Writer offers to meet critics of her claims
Published on: Friday, August 23, 2019
By: David Thien
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KOTA KINABALU: Critics of Lynette Silver’s revelation on how Australian POW Private Herman Reither was murdered as published in the Daily Express “Did One Australian POW kill another?” on Aug 4, can meet up with her in the state capital from Aug 27 to 30 for discussion. 

The term “White Japs” refers to Australian POWs who collaborated with the Japanese captors for better treatment over their fellow POWs. Lynette wants critics to read the second part of her article based on local account of what happened before commenting prematurely. It was her local source, Lynette said, that wanted Herman Reither’s kin to know.

In a book - “Fighting Monsters: An Intimate History of the Sandakan Tragedy,” by Prof Richard Braithwaite now re-published by Opus Publications, Private Herman Reither was mentioned by the late author who was the son of Dick Braithwaite, one of the six survivors of the Sandakan death marches.

Prof Richard Braithwaite writing for his father Richard “Dick” Braithwaite senior states in his book that, “To my knowledge, ‘white Jap’ was used in relation to only two people at Sandakan: Captain George Cook and Warrant Officer Bill Sticpewich. (Sticpewich was alleged to have a hand in the fate of Reither). He was killed in a traffic accident in Melbourne and one version was that it was suicidal.

“Both were very capable people, but not popular. They were known by name to the Japanese, whereas almost everyone else was known only by the number that they wore on a piece of wood in their hat band.

“The only letter I know of that survived the death marches was one written to Herman ‘Algie’ Reither by his mother in late June 1943. It came to survivor Bill Sticpewich when Algie died after the two escaped from Ranau together.”

“Bill Sticpewich and Driver Herman ‘Algie’ Reither escaped from Ranau on July 28.”

As stated in the book, according to Don Wall, another author of the Sandakan death marches, … “And Sticpewich wanted people to believe that Reither had killed himself. And two other natives who knew what had happened said it was very rare for anyone to kill himself. Reither couldn’t have done that, and they pointed the finger at Sticpewich.”

“I have seen the records – that there were witnesses of Reither’s death. And they pointed the finger at Sticpewich. He wanted to be the only survivor. He didn’t want witnesses around. He wanted to hide his friendship with the Japanese.”

At the time of his escape, Sticpewich knew of no other survivors. Don Wall during an interview by Tim Bowden also described how survivor Keith Botterill confessed to murdering Andy Anderson. Botterill died of old age and suspected mental illness.

“Sticpewich was much more of an opportunist who quickly read which way the wind was blowing.

“It was the Japanese who decided who were ‘white Japs’ by the way they treated individual people.

“This did not seem to be based on objective criteria such as some measure of helping the Japanese war effort.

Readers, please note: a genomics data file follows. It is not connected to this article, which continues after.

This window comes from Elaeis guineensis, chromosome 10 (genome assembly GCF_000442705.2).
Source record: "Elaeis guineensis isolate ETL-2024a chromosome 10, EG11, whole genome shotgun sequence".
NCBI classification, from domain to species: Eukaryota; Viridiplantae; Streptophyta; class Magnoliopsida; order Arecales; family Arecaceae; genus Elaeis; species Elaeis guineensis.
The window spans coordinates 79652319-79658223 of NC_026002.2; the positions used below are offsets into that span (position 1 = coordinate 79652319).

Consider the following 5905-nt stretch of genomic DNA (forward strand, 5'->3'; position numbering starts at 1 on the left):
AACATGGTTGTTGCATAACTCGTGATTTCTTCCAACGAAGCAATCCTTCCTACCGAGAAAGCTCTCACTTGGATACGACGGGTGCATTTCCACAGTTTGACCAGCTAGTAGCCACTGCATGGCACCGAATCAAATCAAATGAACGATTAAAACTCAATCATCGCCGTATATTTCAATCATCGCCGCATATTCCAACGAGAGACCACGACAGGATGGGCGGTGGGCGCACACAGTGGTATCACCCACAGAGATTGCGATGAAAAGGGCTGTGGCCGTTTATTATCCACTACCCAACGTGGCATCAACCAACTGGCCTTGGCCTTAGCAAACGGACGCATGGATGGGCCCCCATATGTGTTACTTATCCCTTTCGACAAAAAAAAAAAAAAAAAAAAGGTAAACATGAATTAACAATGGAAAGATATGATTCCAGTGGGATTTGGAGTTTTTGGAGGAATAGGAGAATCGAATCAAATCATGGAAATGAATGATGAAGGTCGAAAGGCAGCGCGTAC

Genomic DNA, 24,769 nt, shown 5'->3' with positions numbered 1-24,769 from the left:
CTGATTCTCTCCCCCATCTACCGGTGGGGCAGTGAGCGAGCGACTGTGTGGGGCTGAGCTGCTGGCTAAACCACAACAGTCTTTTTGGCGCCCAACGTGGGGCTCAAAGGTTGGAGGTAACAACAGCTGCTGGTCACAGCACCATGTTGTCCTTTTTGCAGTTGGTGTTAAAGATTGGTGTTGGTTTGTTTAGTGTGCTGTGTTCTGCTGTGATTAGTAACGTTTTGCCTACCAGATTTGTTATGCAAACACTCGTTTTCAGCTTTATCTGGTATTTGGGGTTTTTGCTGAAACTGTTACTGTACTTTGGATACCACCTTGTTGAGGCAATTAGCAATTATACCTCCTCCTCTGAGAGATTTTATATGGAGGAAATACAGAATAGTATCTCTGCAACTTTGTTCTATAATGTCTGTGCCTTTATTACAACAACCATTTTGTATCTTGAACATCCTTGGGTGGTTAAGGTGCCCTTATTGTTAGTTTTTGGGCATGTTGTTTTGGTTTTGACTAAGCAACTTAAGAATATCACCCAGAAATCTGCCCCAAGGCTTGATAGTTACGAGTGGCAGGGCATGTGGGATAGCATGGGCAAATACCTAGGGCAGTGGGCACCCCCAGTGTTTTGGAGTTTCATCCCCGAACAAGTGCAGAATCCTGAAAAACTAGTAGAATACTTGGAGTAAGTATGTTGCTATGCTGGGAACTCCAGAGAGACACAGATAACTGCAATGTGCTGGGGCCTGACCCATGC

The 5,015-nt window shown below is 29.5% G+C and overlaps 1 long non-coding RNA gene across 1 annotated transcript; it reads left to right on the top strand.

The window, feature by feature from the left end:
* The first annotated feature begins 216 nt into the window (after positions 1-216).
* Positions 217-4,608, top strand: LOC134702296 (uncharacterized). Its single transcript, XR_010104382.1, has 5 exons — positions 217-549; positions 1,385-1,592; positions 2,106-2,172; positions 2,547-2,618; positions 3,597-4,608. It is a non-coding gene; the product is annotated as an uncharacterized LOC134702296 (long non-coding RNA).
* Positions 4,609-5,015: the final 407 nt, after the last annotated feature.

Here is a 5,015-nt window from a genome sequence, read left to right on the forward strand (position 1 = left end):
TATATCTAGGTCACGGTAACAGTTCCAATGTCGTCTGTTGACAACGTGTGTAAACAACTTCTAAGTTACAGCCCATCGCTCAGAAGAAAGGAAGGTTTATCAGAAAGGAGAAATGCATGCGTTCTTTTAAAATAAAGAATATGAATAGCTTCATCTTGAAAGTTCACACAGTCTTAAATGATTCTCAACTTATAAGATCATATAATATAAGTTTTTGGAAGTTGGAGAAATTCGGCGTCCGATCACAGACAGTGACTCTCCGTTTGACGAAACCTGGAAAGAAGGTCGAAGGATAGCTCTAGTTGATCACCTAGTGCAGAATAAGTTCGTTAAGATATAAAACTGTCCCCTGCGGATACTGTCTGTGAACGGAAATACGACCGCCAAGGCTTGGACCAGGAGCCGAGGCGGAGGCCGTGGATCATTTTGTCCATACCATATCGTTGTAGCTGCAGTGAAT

“Somehow Cook and Sticpewich were found agreeable by the Japanese. He was intelligent and highly competent, but tended to play games and stretch the rules.”

Prof Richard’s father Dick Braithwaite died in 1986, still wanting the story to be properly told.

This led to a project that has lasted for much of the last forty years of the late author’s life, culminating in this book. With a scientific background, Richard worked for many years with CSIRO and universities in the biological and social sciences and in historical research.

His extensive and diverse research history and lifelong personal immersion in the story has given him a unique perspective in exploring the complexities of the Sandakan tragedy. It was the worst atrocity ever inflicted on Australian soldiers. 1,787 Australian and 641 British POWs died.

An unusual and extreme POW story, the Sandakan tragedy had four stages: active resistance in 1942–3, stubborn endurance in 1943–4, the collapse of civilized existence in 1945 and, finally, the postwar decades of torment for the six damaged survivors, the gradual assimilation of the story, the healing of the damage and the commemoration of the tragedy by the families and communities involved. 

As Tim Bowden puts it, “The healing from any war is a lengthy and laborious process. From Sandakan it has proven especially so, This book is biographical but not hagiography. It is war history but not glorification – it is both analytical and emotional. Its theme is survival, its tenor therapeutic. Fighting Monsters sheds new light on one of the darkest chapters of World War II, the toll it took on survivors, and the healing that continues to this day.”

In Fighting Monsters, published and launched just days before Richard’s death from cancer, he weaves his family’s story into a re-telling of and reflection on the prisoners’ ordeal, the origins, cause and course of the death marches and the way the episode has been understood, interpreted and remembered. 

It is a complex story, one that takes its time, but so thoughtful, well-structured and expressed is it that it never drags.

Having researched the story for decades – having looked into the abyss, as he quotes Nietzsche, fighting the monsters of memory of what he describes as a tragedy (and, remarkably, not so much as an atrocity) – Prof Richard Braithwaite’s book deserves a read.


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